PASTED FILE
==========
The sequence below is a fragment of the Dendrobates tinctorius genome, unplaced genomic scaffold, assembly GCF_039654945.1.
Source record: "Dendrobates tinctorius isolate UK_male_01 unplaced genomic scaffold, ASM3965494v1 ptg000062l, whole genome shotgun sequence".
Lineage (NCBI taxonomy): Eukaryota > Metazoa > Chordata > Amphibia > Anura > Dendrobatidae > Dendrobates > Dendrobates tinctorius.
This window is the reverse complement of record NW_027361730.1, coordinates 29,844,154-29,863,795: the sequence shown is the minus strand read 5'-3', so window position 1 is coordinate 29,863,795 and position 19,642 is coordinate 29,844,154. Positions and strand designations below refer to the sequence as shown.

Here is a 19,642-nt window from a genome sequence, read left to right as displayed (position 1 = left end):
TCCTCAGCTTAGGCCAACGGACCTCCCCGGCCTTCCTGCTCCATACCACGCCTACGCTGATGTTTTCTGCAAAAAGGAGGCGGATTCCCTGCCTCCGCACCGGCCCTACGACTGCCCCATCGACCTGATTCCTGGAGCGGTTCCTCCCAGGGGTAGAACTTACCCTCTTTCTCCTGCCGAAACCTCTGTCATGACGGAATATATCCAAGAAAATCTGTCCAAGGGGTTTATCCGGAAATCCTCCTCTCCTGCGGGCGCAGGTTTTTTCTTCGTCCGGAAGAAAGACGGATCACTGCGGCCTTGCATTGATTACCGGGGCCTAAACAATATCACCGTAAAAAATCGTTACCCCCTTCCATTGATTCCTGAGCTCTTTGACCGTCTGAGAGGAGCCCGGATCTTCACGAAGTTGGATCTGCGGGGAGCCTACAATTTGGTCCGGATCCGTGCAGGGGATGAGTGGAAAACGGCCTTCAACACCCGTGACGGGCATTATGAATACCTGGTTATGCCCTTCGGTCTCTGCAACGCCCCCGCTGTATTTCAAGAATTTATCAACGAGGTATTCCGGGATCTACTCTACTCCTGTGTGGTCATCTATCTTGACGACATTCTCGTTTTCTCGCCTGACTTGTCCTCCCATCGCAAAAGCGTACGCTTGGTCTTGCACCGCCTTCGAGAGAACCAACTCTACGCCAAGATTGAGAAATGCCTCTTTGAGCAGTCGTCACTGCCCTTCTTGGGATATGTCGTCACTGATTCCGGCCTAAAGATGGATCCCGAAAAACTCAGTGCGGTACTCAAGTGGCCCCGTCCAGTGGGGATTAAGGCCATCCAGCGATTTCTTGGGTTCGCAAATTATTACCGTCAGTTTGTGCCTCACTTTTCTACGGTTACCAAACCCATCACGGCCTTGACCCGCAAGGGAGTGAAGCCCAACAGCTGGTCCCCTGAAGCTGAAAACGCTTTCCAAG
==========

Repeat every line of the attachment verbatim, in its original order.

The sequence below is a fragment of the Dendrobates tinctorius genome, unplaced genomic scaffold, assembly GCF_039654945.1.
Source record: "Dendrobates tinctorius isolate UK_male_01 unplaced genomic scaffold, ASM3965494v1 ptg000062l, whole genome shotgun sequence".
Lineage (NCBI taxonomy): Eukaryota > Metazoa > Chordata > Amphibia > Anura > Dendrobatidae > Dendrobates > Dendrobates tinctorius.
This window is the reverse complement of record NW_027361730.1, coordinates 29,844,154-29,863,795: the sequence shown is the minus strand read 5'-3', so window position 1 is coordinate 29,863,795 and position 19,642 is coordinate 29,844,154. Positions and strand designations below refer to the sequence as shown.

Here is a 19,642-nt window from a genome sequence, read left to right as displayed (position 1 = left end):
TCCTCAGCTTAGGCCAACGGACCTCCCCGGCCTTCCTGCTCCATACCACGCCTACGCTGATGTTTTCTGCAAAAAGGAGGCGGATTCCCTGCCTCCGCACCGGCCCTACGACTGCCCCATCGACCTGATTCCTGGAGCGGTTCCTCCCAGGGGTAGAACTTACCCTCTTTCTCCTGCCGAAACCTCTGTCATGACGGAATATATCCAAGAAAATCTGTCCAAGGGGTTTATCCGGAAATCCTCCTCTCCTGCGGGCGCAGGTTTTTTCTTCGTCCGGAAGAAAGACGGATCACTGCGGCCTTGCATTGATTACCGGGGCCTAAACAATATCACCGTAAAAAATCGTTACCCCCTTCCATTGATTCCTGAGCTCTTTGACCGTCTGAGAGGAGCCCGGATCTTCACGAAGTTGGATCTGCGGGGAGCCTACAATTTGGTCCGGATCCGTGCAGGGGATGAGTGGAAAACGGCCTTCAACACCCGTGACGGGCATTATGAATACCTGGTTATGCCCTTCGGTCTCTGCAACGCCCCCGCTGTATTTCAAGAATTTATCAACGAGGTATTCCGGGATCTACTCTACTCCTGTGTGGTCATCTATCTTGACGACATTCTCGTTTTCTCGCCTGACTTGTCCTCCCATCGCAAAAGCGTACGCTTGGTCTTGCACCGCCTTCGAGAGAACCAACTCTACGCCAAGATTGAGAAATGCCTCTTTGAGCAGTCGTCACTGCCCTTCTTGGGATATGTCGTCACTGATTCCGGCCTAAAGATGGATCCCGAAAAACTCAGTGCGGTACTCAAGTGGCCCCGTCCAGTGGGGATTAAGGCCATCCAGCGATTTCTTGGGTTCGCAAATTATTACCGTCAGTTTGTGCCTCACTTTTCTACGGTTACCAAACCCATCACGGCCTTGACCCGCAAGGGAGTGAAGCCCAACAGCTGGTCCCCTGAAGCTGAAAACGCTTTCCAAG